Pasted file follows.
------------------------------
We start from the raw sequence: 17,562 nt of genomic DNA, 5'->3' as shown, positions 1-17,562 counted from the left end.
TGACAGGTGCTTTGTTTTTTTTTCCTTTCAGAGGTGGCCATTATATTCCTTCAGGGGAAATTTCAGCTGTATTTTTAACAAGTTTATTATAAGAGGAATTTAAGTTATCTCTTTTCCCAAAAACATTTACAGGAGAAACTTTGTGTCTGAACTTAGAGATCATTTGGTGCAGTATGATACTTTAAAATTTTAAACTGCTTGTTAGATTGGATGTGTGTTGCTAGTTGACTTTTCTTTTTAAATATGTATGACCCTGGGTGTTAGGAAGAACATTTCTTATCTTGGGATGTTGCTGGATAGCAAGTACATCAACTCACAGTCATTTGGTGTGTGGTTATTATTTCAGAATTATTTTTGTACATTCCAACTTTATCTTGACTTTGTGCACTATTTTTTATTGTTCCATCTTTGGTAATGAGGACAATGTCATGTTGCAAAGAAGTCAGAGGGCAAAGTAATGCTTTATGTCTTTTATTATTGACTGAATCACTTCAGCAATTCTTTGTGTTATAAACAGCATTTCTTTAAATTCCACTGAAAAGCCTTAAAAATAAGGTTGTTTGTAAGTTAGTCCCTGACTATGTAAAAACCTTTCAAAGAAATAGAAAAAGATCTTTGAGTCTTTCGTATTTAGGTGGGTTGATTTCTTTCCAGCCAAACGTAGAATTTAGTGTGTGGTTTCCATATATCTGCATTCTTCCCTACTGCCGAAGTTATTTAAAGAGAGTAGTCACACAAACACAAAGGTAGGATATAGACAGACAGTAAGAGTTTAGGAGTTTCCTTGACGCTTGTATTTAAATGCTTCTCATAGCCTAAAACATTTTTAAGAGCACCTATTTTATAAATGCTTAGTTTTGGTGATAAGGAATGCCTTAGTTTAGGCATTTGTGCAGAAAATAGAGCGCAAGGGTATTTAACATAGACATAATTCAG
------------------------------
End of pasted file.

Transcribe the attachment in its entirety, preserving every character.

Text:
We start from the raw sequence: 17,562 nt of genomic DNA, 5'->3' as shown, positions 1-17,562 counted from the left end.
TGACAGGTGCTTTGTTTTTTTTTCCTTTCAGAGGTGGCCATTATATTCCTTCAGGGGAAATTTCAGCTGTATTTTTAACAAGTTTATTATAAGAGGAATTTAAGTTATCTCTTTTCCCAAAAACATTTACAGGAGAAACTTTGTGTCTGAACTTAGAGATCATTTGGTGCAGTATGATACTTTAAAATTTTAAACTGCTTGTTAGATTGGATGTGTGTTGCTAGTTGACTTTTCTTTTTAAATATGTATGACCCTGGGTGTTAGGAAGAACATTTCTTATCTTGGGATGTTGCTGGATAGCAAGTACATCAACTCACAGTCATTTGGTGTGTGGTTATTATTTCAGAATTATTTTTGTACATTCCAACTTTATCTTGACTTTGTGCACTATTTTTTATTGTTCCATCTTTGGTAATGAGGACAATGTCATGTTGCAAAGAAGTCAGAGGGCAAAGTAATGCTTTATGTCTTTTATTATTGACTGAATCACTTCAGCAATTCTTTGTGTTATAAACAGCATTTCTTTAAATTCCACTGAAAAGCCTTAAAAATAAGGTTGTTTGTAAGTTAGTCCCTGACTATGTAAAAACCTTTCAAAGAAATAGAAAAAGATCTTTGAGTCTTTCGTATTTAGGTGGGTTGATTTCTTTCCAGCCAAACGTAGAATTTAGTGTGTGGTTTCCATATATCTGCATTCTTCCCTACTGCCGAAGTTATTTAAAGAGAGTAGTCACACAAACACAAAGGTAGGATATAGACAGACAGTAAGAGTTTAGGAGTTTCCTTGACGCTTGTATTTAAATGCTTCTCATAGCCTAAAACATTTTTAAGAGCACCTATTTTATAAATGCTTAGTTTTGGTGATAAGGAATGCCTTAGTTTAGGCATTTGTGCAGAAAATAGAGCGCAAGGGTATTTAACATAGACATAATTCAG